Please use this identifier to cite or link to this item: http://hdl.handle.net/11434/781
Title: Prostate Imaging Reporting and Data System score of four or more: active surveillance no more.
Epworth Authors: Murphy, Declan
Other Authors: Perera, Marlon
Katelaris, Nikolas
McGrath, Shannon
Lawrentschuk, Nathan
Keywords: Multiparametric MRI
mpMRI
Prostate Cancer
Active Surveillance
Prostate Imaging Reporting and Data System
PI-RADS
Prostate Cancer Intervention Versus Observation Trial
PIVOT
Intervention
Australian Prostate Cancer Research Centre, Epworth Healthcare, Richmond, Victoria, Australia.
UroRenal & Vascular Clinical Institute, Epworth HealthCare, Victoria, Australia
Issue Date: Jun-2016
Publisher: Wiley
Citation: BJU Int. 2016 Jun 22.
Abstract: The introduction of multiparametric MRI (mpMRI) has improved the diagnosis and risk stratification of intermediate- and high-risk prostate cancer. In addition to diagnosis, mpMRI has increasingly become a useful tool for monitoring the prostate cancer risk of patients on active surveillance (AS) programmes. A significant proportion of men on AS programmes have suspicious lesions on mpMRI [1]. Accordingly, repeat mpMRI provides means of non-invasive assessment with the potential for fusion biopsy and preferential sampling of prostate cancer tissue. In 2012, the Prostate Imaging Reporting and Data System (PI-RADS) introduced standardised reporting of prostate mpMRI. PI-RADS 4 and 5 lesions have been classified as ‘clinically significant cancer is likely to be present’ and ‘clinically significant cancer is highly likely’, respectively. PI-RADS 4 and 5 lesions are being increasing correlated with intermediate- and high-grade prostate cancer. As recently discussed in Gleason pattern 4: active surveillance no more [2], patients with intermediate-risk prostate cancer are not suitable for AS. In light of this, the presence of PI-RADS 4 or 5 lesions in men enrolled on AS programmes for prostate cancer warrants concern.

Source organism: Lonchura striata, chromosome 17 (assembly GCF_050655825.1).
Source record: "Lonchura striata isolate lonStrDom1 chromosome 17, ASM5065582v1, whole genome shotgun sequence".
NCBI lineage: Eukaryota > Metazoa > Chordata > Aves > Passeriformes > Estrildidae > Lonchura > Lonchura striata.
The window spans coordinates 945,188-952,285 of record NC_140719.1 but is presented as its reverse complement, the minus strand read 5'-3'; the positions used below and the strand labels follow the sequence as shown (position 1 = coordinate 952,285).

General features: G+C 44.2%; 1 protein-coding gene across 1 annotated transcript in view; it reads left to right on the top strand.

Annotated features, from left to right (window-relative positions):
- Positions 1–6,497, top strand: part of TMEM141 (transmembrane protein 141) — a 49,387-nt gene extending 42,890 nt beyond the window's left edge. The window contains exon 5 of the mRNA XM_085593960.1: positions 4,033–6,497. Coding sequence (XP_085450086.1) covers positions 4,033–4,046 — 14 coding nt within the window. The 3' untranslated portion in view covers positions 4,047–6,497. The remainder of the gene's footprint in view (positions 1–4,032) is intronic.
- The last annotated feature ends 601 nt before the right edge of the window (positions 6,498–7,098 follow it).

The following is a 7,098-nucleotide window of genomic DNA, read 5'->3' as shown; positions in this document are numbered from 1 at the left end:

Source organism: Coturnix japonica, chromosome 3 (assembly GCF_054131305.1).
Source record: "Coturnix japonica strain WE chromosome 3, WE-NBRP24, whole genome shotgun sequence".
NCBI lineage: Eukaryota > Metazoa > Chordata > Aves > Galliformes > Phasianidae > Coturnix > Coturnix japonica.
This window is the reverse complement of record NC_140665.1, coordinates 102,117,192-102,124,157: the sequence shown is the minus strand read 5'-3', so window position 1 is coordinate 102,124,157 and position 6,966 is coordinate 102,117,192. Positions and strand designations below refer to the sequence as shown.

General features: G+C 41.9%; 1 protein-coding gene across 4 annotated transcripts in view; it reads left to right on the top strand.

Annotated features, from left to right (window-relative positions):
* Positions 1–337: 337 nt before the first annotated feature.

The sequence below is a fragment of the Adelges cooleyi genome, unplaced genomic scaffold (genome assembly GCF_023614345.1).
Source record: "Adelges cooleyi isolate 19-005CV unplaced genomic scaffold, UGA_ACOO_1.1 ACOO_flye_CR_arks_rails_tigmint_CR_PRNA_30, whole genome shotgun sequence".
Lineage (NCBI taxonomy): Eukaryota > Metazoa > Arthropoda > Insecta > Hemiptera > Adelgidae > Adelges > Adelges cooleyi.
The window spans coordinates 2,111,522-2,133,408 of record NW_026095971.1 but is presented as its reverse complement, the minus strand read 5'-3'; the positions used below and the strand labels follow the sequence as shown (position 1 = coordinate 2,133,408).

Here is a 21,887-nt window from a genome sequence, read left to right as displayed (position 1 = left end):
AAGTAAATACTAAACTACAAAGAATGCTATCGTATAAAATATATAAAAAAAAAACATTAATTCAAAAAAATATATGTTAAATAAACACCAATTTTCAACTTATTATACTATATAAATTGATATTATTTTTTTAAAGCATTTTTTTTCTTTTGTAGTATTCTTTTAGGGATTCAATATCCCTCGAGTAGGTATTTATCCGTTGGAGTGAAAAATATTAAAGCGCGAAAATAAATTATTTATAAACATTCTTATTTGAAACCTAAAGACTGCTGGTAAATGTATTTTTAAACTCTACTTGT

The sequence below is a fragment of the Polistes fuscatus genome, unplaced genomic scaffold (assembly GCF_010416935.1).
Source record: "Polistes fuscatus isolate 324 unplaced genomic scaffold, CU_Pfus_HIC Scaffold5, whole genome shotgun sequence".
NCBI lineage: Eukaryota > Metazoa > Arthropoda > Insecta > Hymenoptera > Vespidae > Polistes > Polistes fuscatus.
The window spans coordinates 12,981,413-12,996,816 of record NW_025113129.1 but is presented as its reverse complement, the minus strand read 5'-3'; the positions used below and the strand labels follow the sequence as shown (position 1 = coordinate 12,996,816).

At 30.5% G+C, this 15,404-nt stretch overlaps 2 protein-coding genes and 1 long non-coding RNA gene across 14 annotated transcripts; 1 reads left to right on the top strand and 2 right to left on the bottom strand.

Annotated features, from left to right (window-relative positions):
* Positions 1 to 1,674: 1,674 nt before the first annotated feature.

URI: http://hdl.handle.net/11434/781
DOI: 10.1111/bju.13562
PubMed URL: http://www.ncbi.nlm.nih.gov/pubmed/27333070
ISSN: 1464-410X
1464-4096
Journal Title: BJU International
Type: Journal Article
Affiliated Organisations: Department of Surgery, Austin Health, University of Melbourne, Melbourne, Victoria, Australia.
Department of Surgery, St Vincent's Hospital, University of Melbourne, Melbourne, Victoria, Australia.
Department of Cancer Surgery, Peter MacCallum Cancer Centre, University of Melbourne, Melbourne, Victoria, Australia.
Olivia Newton-John Cancer Research Institute, Melbourne, Victoria, Australia.
Type of Clinical Study or Trial: Review
Appears in Collections:Cancer Services
Diagnostic Services
Epworth Prostate Centre

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